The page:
An Italian Love Story Turns Into Journey into the Passover Kitchen

Visit to Eternal City Becomes Jewish Culinary Adventure

Courtesy of Rachel Shelasky

By Alyssa Shelasky

Published April 15, 2014, issue of April 11, 2014.
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A year ago, I came to Rome to work on my next book, take a break from New York, and enjoy la dolce vita — decidedly alone.

The day I arrived in the city, lost and bedraggled, I asked a stranger on a motorbike for directions. He was wearing beat-up jeans and had a devilish stare. Over coffee I learned that the mysterious stranger, with his hand-rolled cigarettes and arrogant charm was also… Jewish. David was an “Anav” — one of the oldest Jewish families in Rome.

I grew up in a strong Jewish home in Massachusetts, but my connection to my Jewishness had faded. After 18 years in New York, chasing excitement and success, I lost touch with my religious identity. I was always proud to be Jewish, but it all felt rather irrelevant.

And yet, when the Anav family graciously took me in, opening the majestic double doors to their beautiful Piazza Bologna apartment that first Shabbat and making me feel ever so warm and welcomed, suddenly it all felt very relevant.

Roman Jews are neither Sephardim nor Ashkenazim. They are Roman. Their Hebrew is almost unascertainable. It is belted out loud and fast, with thick Italian accents, and at the end of Kiddush they happily shout, “Hazak!” (Hebrew for “strong.”)

They don’t know Yiddish, although meshuga, has made it into a conversation or two. They don’t eat — and some have never heard of — bagels, and the name “Larry David” doesn’t ring a bell. Their services are impassioned and amplified (a wild assembly of gossiping and davening).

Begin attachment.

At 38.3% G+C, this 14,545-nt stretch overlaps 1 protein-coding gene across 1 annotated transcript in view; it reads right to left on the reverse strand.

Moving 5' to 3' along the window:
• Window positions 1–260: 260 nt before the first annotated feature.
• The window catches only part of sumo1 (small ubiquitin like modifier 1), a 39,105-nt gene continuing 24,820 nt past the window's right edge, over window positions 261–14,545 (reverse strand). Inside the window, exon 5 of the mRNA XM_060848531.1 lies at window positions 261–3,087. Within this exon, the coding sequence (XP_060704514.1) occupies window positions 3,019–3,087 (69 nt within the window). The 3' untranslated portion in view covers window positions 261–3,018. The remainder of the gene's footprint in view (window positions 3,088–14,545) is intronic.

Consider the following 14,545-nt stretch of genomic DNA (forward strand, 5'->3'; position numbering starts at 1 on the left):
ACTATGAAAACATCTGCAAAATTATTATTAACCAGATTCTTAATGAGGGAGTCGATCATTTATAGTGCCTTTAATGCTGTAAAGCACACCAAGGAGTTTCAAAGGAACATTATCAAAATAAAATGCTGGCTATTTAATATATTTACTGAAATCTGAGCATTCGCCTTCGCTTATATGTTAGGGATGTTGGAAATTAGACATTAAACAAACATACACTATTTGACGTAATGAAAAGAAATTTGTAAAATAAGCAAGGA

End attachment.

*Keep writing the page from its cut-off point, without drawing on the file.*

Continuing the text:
Jewish life in Rome centers on the historic ghetto — a neighborhood that is equal parts familiar and fascinating to me. The big synagogue emanates an upbeat message of Jewish solidarity. It was there that David’s mamma and I first spent time alone. It was Yom Kippur, and I arrived wearing all black while everyone else was dressed in white. I felt uncomfortable and anxious. When I found Edith sitting in the balcony of the “old-school” synagogue, she had saved me a seat, and waved me over without any hesitation. Our stomachs growled as we prayed side by side.

Like many of Rome’s Jews, Edith came from Libya after the Six Day War. At first I wasn’t sure if she would like me. I was a 35-year old, fiercely independent writer and wanderer with a lotus tattoo, a liberal upbringing and a lusty memoir about it all. She was a reserved Tripolitania immigrant who first struck me as a prettier Meryl Streep.

She came to Rome as a young girl to live a traditional, proper and private life. She’s also a wonderful cook with a meticulous home, and her children adore her and, of course, her food. (Imagine the culinary sovereignty of an Italian and Jewish mother combined!). Anyone would be intimidated.

But she and her dolce husband, Aldo, invited me into their home for each Shabbat and Jewish holiday over the past year. Over plates of the community’s signature dish, fried artichokes, Aldo shared poignant stories about how his family survived the Nazi invasion — they were hidden and protected by their non-Jewish neighbors — and we grew closer.